He seized his opportunity when Trump surprised the world by winning the presidency in November 2016. In December of that year, Trump announced that bankruptcy lawyer David Friedman was his nominee as US ambassador to Israel.

In March 2017, Friedman, who has a long history of supporting the illegal settler movement in the West Bank, was duly confirmed by the Senate. Kushner was handed the Middle East portfolio, while another Trump lawyer and hardline settler advocate, Jason Greenblatt, joined him as an envoy.

Killing the two-state solution 

Kushner convinced the president that his first overseas trip should be to Saudi Arabia in May 2017. By that point, Kushner had already established a close working relationship with Deputy Crown Prince Mohammed bin Salman, who subsequently became the crown prince. A crucial element of Kushner’s strategy was to wean the Saudis off the Arab Peace Initiative proposed in 2002 by former Saudi King Abdullah, who was then the crown prince. 

Integral to Abdullah’s plan was the recognition of a viable Palestinian state, side-by-side with Israel. Kushner appeared, at least in private, to have successfully killed off Abdullah’s two-state solution, as Saudi Arabia and other Gulf states, notably the United Arab Emirates, moved closer to Israel.

Israel’s separation wall is pictured on 17 January (AFP)
Israel’s separation wall is pictured on 17 January (AFP)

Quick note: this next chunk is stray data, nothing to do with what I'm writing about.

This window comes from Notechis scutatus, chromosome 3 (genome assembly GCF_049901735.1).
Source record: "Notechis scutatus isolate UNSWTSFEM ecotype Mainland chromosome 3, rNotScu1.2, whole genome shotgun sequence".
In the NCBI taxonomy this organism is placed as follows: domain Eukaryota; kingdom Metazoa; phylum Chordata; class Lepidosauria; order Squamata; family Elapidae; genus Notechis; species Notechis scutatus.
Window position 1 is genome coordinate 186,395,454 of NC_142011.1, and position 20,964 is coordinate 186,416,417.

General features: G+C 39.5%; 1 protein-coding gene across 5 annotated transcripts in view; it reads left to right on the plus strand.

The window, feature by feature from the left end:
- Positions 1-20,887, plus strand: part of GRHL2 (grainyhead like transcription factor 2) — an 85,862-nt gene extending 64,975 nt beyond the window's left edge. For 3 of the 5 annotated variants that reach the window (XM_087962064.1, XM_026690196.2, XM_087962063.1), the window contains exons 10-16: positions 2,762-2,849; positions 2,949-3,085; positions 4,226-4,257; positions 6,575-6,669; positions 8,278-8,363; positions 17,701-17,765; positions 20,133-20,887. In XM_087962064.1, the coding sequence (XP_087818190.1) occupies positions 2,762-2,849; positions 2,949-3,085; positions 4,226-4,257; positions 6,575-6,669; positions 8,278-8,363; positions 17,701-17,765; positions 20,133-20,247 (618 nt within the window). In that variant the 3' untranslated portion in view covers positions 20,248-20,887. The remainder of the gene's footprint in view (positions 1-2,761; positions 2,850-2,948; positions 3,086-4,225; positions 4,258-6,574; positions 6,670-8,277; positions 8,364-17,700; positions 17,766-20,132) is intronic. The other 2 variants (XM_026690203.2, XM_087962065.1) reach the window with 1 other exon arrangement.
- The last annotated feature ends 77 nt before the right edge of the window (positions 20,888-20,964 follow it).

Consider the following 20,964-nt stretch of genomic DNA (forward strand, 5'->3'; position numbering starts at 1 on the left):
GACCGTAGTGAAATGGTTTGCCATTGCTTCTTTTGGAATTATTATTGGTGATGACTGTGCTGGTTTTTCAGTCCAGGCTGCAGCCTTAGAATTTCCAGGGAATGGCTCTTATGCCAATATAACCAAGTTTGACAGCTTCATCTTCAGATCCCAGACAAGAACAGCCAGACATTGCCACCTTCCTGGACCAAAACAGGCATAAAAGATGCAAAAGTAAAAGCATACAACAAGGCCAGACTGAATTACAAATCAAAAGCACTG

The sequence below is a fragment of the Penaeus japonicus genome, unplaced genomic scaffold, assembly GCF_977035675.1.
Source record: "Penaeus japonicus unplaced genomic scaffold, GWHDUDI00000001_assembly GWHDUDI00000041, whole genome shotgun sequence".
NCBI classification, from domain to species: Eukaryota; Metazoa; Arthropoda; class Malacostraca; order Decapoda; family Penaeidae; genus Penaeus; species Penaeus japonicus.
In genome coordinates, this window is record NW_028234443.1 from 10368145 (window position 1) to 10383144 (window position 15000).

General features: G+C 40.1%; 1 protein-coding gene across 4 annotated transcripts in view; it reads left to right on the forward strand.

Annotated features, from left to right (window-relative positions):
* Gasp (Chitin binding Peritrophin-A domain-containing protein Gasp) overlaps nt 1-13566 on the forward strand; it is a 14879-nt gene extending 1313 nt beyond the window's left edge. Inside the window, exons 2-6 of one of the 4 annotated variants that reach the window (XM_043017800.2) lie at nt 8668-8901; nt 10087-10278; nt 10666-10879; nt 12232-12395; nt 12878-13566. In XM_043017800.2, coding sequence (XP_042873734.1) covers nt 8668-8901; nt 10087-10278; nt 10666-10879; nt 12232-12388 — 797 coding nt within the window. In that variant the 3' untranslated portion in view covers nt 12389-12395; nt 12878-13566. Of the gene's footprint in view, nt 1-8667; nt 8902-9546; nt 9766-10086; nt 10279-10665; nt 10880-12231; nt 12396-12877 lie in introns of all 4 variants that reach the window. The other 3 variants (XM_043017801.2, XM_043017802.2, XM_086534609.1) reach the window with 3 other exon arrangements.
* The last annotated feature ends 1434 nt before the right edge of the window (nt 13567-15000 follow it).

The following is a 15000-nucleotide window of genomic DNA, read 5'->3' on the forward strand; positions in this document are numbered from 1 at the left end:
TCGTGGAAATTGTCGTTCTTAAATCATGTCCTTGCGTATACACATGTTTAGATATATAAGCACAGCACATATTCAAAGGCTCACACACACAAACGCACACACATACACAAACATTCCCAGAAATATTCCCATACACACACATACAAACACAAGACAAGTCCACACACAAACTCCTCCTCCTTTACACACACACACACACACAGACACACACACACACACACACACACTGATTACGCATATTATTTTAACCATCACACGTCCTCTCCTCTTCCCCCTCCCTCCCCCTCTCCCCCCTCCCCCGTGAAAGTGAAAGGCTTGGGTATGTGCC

In December 2017, the president announced that the US embassy would move to Jerusalem. Experts were mystified, and Trump was attacked for giving something away and getting nothing in return. But Kushner wasn’t looking for anything: He simply wanted to make a big statement in the face of the Palestinians. He did, and the US got away with it: on 14 May 2018, the 70th anniversary of the founding of Israel, the embassy opened in Jerusalem, while around 90 kilometres away, Palestinians were being gunned down on the Gaza border.

By that time, the president had announced the US was abandoning the two-state solution. Pouring salt into the wound, Washington cut more than half of its planned funding ($65m out of a $125m aid package) to UNRWA, the UN agency for Palestinian refugees that supports more than five million registered refugees. Slowly and inexorably, the screws were  being tightened.

Hammer blows fall

In August 2018, the US cut more than $200m in economic aid, then followed that up by withdrawing the rest of the UNRWA funding. In September, one of the few remaining aid programmes, $25m for Palestinians in East Jerusalem hospitals, was ended. Then, the Palestine Liberation Organisation office in Washington, the formal diplomatic link with the Palestinians, was shut down.